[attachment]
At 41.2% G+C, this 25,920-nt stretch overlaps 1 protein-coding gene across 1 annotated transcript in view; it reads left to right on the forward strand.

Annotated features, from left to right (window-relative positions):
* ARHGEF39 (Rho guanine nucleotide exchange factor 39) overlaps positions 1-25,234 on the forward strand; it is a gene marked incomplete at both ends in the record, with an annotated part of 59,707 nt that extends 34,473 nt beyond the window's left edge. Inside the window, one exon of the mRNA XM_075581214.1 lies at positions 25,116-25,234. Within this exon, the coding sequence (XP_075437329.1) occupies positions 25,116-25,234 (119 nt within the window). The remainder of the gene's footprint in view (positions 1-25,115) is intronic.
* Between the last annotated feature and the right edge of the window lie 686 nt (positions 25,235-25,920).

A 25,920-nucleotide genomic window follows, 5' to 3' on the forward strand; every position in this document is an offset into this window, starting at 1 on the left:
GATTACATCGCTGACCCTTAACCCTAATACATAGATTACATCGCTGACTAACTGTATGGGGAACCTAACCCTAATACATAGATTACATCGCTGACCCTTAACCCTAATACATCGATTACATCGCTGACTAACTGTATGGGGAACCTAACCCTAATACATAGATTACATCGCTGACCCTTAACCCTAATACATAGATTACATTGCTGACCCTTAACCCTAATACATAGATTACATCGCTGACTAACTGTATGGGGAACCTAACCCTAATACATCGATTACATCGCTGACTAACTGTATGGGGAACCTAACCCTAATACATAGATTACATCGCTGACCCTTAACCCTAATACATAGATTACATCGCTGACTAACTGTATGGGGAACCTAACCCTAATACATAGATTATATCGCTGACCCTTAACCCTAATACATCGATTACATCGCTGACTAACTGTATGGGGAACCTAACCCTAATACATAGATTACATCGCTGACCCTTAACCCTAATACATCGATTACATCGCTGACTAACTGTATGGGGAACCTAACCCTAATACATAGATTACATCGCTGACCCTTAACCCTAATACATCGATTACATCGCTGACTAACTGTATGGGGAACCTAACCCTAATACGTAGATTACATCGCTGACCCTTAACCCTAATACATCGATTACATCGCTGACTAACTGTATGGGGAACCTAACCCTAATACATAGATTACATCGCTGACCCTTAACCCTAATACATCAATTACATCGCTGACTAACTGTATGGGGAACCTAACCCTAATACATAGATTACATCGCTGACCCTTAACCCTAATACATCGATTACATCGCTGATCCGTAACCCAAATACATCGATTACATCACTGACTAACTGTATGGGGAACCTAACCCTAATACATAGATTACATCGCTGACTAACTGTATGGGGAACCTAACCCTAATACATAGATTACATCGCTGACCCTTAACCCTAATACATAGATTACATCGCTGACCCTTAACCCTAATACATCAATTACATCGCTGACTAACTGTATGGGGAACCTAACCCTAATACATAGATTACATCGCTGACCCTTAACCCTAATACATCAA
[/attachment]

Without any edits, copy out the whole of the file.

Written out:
At 41.2% G+C, this 25,920-nt stretch overlaps 1 protein-coding gene across 1 annotated transcript in view; it reads left to right on the forward strand.

Annotated features, from left to right (window-relative positions):
* ARHGEF39 (Rho guanine nucleotide exchange factor 39) overlaps positions 1-25,234 on the forward strand; it is a gene marked incomplete at both ends in the record, with an annotated part of 59,707 nt that extends 34,473 nt beyond the window's left edge. Inside the window, one exon of the mRNA XM_075581214.1 lies at positions 25,116-25,234. Within this exon, the coding sequence (XP_075437329.1) occupies positions 25,116-25,234 (119 nt within the window). The remainder of the gene's footprint in view (positions 1-25,115) is intronic.
* Between the last annotated feature and the right edge of the window lie 686 nt (positions 25,235-25,920).

A 25,920-nucleotide genomic window follows, 5' to 3' on the forward strand; every position in this document is an offset into this window, starting at 1 on the left:
GATTACATCGCTGACCCTTAACCCTAATACATAGATTACATCGCTGACTAACTGTATGGGGAACCTAACCCTAATACATAGATTACATCGCTGACCCTTAACCCTAATACATCGATTACATCGCTGACTAACTGTATGGGGAACCTAACCCTAATACATAGATTACATCGCTGACCCTTAACCCTAATACATAGATTACATTGCTGACCCTTAACCCTAATACATAGATTACATCGCTGACTAACTGTATGGGGAACCTAACCCTAATACATCGATTACATCGCTGACTAACTGTATGGGGAACCTAACCCTAATACATAGATTACATCGCTGACCCTTAACCCTAATACATAGATTACATCGCTGACTAACTGTATGGGGAACCTAACCCTAATACATAGATTATATCGCTGACCCTTAACCCTAATACATCGATTACATCGCTGACTAACTGTATGGGGAACCTAACCCTAATACATAGATTACATCGCTGACCCTTAACCCTAATACATCGATTACATCGCTGACTAACTGTATGGGGAACCTAACCCTAATACATAGATTACATCGCTGACCCTTAACCCTAATACATCGATTACATCGCTGACTAACTGTATGGGGAACCTAACCCTAATACGTAGATTACATCGCTGACCCTTAACCCTAATACATCGATTACATCGCTGACTAACTGTATGGGGAACCTAACCCTAATACATAGATTACATCGCTGACCCTTAACCCTAATACATCAATTACATCGCTGACTAACTGTATGGGGAACCTAACCCTAATACATAGATTACATCGCTGACCCTTAACCCTAATACATCGATTACATCGCTGATCCGTAACCCAAATACATCGATTACATCACTGACTAACTGTATGGGGAACCTAACCCTAATACATAGATTACATCGCTGACTAACTGTATGGGGAACCTAACCCTAATACATAGATTACATCGCTGACCCTTAACCCTAATACATAGATTACATCGCTGACCCTTAACCCTAATACATCAATTACATCGCTGACTAACTGTATGGGGAACCTAACCCTAATACATAGATTACATCGCTGACCCTTAACCCTAATACATCAA